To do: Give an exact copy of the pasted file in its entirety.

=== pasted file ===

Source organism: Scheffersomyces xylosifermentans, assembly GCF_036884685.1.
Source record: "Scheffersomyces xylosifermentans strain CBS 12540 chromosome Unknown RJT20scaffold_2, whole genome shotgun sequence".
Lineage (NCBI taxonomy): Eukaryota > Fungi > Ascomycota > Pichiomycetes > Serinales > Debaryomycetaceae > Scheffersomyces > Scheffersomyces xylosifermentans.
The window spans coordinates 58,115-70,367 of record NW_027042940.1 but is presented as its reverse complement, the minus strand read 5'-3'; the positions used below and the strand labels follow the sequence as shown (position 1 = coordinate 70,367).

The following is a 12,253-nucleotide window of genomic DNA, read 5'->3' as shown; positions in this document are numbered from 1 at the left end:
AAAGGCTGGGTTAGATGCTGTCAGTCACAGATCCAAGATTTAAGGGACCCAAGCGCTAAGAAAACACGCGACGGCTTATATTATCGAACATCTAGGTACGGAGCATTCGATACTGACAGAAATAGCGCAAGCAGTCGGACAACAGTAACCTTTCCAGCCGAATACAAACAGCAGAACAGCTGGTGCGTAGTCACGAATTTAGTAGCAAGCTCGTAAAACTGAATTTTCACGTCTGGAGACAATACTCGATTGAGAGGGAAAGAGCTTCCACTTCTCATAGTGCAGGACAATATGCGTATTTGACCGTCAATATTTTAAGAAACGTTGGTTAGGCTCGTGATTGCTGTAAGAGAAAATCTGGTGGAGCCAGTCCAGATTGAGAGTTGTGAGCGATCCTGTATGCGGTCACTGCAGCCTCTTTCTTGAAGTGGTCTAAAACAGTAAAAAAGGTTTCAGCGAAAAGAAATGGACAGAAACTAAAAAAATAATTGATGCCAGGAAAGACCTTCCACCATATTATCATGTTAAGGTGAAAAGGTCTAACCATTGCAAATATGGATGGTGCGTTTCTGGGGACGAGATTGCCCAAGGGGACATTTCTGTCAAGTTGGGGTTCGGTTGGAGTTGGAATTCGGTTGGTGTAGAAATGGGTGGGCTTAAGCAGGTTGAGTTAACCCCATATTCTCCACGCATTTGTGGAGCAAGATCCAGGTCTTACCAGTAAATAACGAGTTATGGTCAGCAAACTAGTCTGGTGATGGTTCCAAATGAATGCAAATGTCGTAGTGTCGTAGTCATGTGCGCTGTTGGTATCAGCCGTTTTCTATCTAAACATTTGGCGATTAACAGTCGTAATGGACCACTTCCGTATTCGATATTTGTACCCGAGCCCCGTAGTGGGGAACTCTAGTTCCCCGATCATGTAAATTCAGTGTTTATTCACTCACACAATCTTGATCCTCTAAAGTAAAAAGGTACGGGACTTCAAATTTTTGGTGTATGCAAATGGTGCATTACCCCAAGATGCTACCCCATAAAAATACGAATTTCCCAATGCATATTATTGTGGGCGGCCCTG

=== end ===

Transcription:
Source organism: Scheffersomyces xylosifermentans, assembly GCF_036884685.1.
Source record: "Scheffersomyces xylosifermentans strain CBS 12540 chromosome Unknown RJT20scaffold_2, whole genome shotgun sequence".
Lineage (NCBI taxonomy): Eukaryota > Fungi > Ascomycota > Pichiomycetes > Serinales > Debaryomycetaceae > Scheffersomyces > Scheffersomyces xylosifermentans.
The window spans coordinates 58,115-70,367 of record NW_027042940.1 but is presented as its reverse complement, the minus strand read 5'-3'; the positions used below and the strand labels follow the sequence as shown (position 1 = coordinate 70,367).

The following is a 12,253-nucleotide window of genomic DNA, read 5'->3' as shown; positions in this document are numbered from 1 at the left end:
AAAGGCTGGGTTAGATGCTGTCAGTCACAGATCCAAGATTTAAGGGACCCAAGCGCTAAGAAAACACGCGACGGCTTATATTATCGAACATCTAGGTACGGAGCATTCGATACTGACAGAAATAGCGCAAGCAGTCGGACAACAGTAACCTTTCCAGCCGAATACAAACAGCAGAACAGCTGGTGCGTAGTCACGAATTTAGTAGCAAGCTCGTAAAACTGAATTTTCACGTCTGGAGACAATACTCGATTGAGAGGGAAAGAGCTTCCACTTCTCATAGTGCAGGACAATATGCGTATTTGACCGTCAATATTTTAAGAAACGTTGGTTAGGCTCGTGATTGCTGTAAGAGAAAATCTGGTGGAGCCAGTCCAGATTGAGAGTTGTGAGCGATCCTGTATGCGGTCACTGCAGCCTCTTTCTTGAAGTGGTCTAAAACAGTAAAAAAGGTTTCAGCGAAAAGAAATGGACAGAAACTAAAAAAATAATTGATGCCAGGAAAGACCTTCCACCATATTATCATGTTAAGGTGAAAAGGTCTAACCATTGCAAATATGGATGGTGCGTTTCTGGGGACGAGATTGCCCAAGGGGACATTTCTGTCAAGTTGGGGTTCGGTTGGAGTTGGAATTCGGTTGGTGTAGAAATGGGTGGGCTTAAGCAGGTTGAGTTAACCCCATATTCTCCACGCATTTGTGGAGCAAGATCCAGGTCTTACCAGTAAATAACGAGTTATGGTCAGCAAACTAGTCTGGTGATGGTTCCAAATGAATGCAAATGTCGTAGTGTCGTAGTCATGTGCGCTGTTGGTATCAGCCGTTTTCTATCTAAACATTTGGCGATTAACAGTCGTAATGGACCACTTCCGTATTCGATATTTGTACCCGAGCCCCGTAGTGGGGAACTCTAGTTCCCCGATCATGTAAATTCAGTGTTTATTCACTCACACAATCTTGATCCTCTAAAGTAAAAAGGTACGGGACTTCAAATTTTTGGTGTATGCAAATGGTGCATTACCCCAAGATGCTACCCCATAAAAATACGAATTTCCCAATGCATATTATTGTGGGCGGCCCTG